It probably won’t make Louisville basketball coach Rick Pitino feel any better this morning to contemplate how much life would suck if he were Billy Gillispie, but after an angry press conference to address videotaped allegations made by accused extortionist Karen Sypher, at least one local columnist is urging Pitino to take a fistful of calm-the-fuck-down pills. “The next time that news airs about the Pitino-Karen Sypher encounter, Pitino and his family members should change the channel quicker than the coach changes point guards. If he finds his blood pressure escalating when he begins reading stories in the paper similar to this column, flip to a story about his beloved New York Yankees,” declares the Louisville Courier-Journal’s Rick Bozich, gently reminding Pitino that while this sex scandal might not be as crucial as “the economy”, living under scrutiny is part of the job description.
Don’t even consider trolling for stories or message boards on the Internet. It’s not pretty out there. Sexual affairs, especially ones involving extortion, abortion and intercourse in a restaurant, draw the public’s interest. It’s not the most admirable characteristic of the news culture, but it’s reality.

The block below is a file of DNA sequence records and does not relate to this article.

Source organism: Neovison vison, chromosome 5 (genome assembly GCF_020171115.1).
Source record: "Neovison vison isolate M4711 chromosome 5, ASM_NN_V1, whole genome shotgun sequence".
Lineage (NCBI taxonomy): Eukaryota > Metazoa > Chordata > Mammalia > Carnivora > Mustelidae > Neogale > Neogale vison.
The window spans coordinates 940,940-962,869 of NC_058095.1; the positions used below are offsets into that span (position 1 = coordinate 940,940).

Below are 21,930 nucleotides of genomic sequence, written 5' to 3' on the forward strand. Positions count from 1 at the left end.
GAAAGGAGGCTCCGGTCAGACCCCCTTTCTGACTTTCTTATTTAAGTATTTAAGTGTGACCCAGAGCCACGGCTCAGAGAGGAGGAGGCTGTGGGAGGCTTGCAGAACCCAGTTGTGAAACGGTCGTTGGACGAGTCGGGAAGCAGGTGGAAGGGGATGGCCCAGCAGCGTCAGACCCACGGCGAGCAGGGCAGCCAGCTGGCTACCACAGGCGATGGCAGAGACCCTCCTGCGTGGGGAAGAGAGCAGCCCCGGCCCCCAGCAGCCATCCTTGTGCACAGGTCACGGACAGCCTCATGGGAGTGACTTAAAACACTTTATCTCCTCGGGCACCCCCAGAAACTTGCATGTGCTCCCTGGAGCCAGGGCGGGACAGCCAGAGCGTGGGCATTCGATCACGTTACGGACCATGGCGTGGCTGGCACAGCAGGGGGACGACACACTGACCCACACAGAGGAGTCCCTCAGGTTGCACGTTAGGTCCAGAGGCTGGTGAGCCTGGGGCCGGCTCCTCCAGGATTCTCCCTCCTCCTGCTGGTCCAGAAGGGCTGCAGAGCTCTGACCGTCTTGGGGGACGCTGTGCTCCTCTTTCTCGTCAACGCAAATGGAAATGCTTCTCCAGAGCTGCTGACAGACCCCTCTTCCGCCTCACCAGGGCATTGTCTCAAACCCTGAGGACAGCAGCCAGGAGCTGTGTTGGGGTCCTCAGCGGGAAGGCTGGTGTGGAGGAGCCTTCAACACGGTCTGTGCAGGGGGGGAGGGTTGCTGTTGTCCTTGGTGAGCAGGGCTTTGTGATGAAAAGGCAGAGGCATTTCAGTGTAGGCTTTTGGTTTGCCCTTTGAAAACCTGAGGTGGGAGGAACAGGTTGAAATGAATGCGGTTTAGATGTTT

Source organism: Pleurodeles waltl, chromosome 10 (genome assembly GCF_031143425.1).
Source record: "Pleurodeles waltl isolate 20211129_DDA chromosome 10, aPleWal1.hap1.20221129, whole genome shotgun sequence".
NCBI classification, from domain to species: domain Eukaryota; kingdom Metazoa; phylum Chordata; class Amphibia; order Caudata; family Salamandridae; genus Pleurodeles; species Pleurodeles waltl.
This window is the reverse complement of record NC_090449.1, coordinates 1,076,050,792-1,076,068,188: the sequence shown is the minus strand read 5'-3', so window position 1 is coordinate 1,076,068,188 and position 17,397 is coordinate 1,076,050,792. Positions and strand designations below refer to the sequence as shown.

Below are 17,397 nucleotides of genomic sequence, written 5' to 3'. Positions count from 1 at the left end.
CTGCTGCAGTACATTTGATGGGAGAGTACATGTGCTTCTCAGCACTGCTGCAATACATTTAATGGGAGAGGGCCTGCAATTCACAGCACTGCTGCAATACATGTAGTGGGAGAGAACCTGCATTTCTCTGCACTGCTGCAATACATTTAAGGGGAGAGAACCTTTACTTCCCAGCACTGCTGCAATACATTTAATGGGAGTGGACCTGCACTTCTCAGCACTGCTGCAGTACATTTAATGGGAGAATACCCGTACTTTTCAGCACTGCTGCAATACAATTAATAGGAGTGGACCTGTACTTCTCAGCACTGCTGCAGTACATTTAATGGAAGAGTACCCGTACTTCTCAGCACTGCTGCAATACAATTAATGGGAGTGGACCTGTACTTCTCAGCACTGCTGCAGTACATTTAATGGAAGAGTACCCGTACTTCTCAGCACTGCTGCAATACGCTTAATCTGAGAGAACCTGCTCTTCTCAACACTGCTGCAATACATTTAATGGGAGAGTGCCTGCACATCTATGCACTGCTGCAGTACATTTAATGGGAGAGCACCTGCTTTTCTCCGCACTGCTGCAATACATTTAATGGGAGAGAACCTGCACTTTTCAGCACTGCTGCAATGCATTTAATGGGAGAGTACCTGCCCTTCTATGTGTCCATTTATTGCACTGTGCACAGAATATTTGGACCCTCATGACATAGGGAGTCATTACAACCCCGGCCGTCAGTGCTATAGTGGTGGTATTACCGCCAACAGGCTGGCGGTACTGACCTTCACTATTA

Pitino’s name sells tickets, books and seats at motivational seminars. He is one of the highest-paid coaches in college basketball. He should not be surprised that his name sells scandal, too, especially after he behaved so recklessly by having sex with Sypher at Porcini restaurant.
Pitino should be as upset with himself as he is at the coverage. Fame comes with responsibilities as well as rewards. It also comes with a public backlash to irresponsible behavior. The backlash is only beginning. Pitino’s unhappiness with the coverage of this story, even if some of it is justified, will not change that.
What Pitino accomplished Wednesday was to recycle the story into another news cycle. He got everybody talking about something that he doesn’t want anybody talking about. Air ball. The story was subsiding nationally. Fresh Pitino sound bites gave it energy.
If Pitino’s intent was to overshadow the midday airing of police interrogation tapes of Sypher, he miscalculated. He created more uncertainty about his ability to survive the ordeal.
While I don’t think Pitino’s presser qualifies as a public meltdown, I also doubt it was necessary for the coach to note the passing of Sen. Ted Kennedy. Are we meant to believe news coverage of Sypher’s charges was somehow disrespectful to Kennedy’s memory? If, by chance, the Cardinals make it to the Final Four this season, will Pitino be quick to turn down an interview with “60 Minutes” or ESPN’s “Sunday Conversation” because, y’know, there are more important things in the world?